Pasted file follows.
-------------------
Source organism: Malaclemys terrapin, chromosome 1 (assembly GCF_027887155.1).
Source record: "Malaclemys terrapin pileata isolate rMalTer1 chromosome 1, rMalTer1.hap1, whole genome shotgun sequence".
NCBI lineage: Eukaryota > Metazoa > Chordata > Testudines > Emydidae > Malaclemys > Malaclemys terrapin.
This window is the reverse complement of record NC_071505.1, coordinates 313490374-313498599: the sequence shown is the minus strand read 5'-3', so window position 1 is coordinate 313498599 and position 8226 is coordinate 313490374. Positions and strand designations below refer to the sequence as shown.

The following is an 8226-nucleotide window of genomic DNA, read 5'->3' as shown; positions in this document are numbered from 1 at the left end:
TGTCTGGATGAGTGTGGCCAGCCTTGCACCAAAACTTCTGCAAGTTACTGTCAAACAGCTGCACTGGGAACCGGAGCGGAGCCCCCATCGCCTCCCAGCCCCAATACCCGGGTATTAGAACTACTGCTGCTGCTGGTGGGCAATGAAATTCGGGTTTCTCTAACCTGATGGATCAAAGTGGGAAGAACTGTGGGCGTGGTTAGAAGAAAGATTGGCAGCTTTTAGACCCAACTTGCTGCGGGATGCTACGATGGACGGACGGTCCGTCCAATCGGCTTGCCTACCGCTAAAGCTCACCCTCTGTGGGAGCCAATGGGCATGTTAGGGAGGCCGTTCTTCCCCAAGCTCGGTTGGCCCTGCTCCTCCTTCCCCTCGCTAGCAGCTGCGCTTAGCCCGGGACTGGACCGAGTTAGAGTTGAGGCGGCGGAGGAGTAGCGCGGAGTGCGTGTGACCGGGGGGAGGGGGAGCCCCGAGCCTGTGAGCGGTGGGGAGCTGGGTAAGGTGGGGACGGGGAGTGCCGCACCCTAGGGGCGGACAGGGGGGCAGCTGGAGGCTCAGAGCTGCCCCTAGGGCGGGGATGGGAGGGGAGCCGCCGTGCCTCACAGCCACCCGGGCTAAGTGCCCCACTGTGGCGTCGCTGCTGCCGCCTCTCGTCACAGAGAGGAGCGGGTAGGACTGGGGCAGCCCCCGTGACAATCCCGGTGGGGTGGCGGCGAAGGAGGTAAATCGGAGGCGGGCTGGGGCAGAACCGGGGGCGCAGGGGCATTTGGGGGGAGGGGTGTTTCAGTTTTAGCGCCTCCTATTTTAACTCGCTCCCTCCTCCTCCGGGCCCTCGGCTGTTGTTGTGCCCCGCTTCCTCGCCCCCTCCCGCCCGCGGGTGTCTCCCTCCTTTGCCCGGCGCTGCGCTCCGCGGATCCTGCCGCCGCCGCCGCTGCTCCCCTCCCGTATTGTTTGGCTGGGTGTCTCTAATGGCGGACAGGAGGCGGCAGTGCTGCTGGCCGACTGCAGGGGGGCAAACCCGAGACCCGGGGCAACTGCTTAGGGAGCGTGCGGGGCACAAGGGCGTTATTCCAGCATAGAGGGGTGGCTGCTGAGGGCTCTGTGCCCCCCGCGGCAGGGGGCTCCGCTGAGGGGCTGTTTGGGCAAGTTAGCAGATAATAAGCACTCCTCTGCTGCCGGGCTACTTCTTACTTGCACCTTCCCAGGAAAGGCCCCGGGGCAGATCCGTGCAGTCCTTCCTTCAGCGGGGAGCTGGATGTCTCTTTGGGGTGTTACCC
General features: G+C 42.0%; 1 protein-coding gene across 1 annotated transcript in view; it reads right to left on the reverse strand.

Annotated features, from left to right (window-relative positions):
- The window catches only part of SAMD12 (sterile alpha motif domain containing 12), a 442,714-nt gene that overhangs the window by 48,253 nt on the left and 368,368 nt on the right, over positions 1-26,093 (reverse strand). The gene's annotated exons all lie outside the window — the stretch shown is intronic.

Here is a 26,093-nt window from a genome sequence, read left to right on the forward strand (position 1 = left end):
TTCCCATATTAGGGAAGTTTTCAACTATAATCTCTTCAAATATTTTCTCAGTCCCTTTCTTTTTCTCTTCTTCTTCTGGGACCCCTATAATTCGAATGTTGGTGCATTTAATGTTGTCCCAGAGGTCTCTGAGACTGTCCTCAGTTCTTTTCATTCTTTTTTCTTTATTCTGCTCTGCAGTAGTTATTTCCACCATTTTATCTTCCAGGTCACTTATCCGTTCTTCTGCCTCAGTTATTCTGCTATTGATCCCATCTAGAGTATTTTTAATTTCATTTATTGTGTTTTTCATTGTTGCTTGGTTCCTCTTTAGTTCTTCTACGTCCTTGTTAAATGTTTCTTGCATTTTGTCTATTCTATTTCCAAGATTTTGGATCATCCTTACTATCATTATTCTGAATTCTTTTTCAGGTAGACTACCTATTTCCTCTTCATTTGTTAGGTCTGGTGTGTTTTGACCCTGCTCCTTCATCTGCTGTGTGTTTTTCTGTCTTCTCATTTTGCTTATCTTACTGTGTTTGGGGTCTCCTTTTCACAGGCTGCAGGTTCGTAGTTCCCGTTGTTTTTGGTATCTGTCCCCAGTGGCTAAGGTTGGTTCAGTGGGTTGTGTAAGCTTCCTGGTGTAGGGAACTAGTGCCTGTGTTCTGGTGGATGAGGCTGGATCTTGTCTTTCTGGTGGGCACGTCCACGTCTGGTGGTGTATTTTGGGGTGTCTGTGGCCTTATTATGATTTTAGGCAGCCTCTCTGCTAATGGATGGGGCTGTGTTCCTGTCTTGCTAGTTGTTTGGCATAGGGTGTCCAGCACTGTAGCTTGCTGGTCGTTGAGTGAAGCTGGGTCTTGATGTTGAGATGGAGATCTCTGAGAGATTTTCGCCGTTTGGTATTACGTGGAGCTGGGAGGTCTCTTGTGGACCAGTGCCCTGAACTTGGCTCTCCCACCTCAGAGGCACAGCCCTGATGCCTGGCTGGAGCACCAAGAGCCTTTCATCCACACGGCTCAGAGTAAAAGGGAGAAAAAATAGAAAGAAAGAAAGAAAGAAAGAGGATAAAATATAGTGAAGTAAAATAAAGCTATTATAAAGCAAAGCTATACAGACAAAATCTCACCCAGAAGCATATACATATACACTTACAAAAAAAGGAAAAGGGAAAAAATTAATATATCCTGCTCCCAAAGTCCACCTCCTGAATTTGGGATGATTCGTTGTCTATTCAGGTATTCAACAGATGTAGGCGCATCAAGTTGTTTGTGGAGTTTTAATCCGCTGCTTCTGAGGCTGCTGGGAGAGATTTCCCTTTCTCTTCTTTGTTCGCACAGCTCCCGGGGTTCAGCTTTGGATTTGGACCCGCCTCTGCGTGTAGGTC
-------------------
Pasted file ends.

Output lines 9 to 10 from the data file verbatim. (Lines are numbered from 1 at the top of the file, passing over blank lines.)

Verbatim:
- The window catches only part of SAMD12 (sterile alpha motif domain containing 12), a 442,714-nt gene that overhangs the window by 48,253 nt on the left and 368,368 nt on the right, over positions 1-26,093 (reverse strand). The gene's annotated exons all lie outside the window — the stretch shown is intronic.

Here is a 26,093-nt window from a genome sequence, read left to right on the forward strand (position 1 = left end):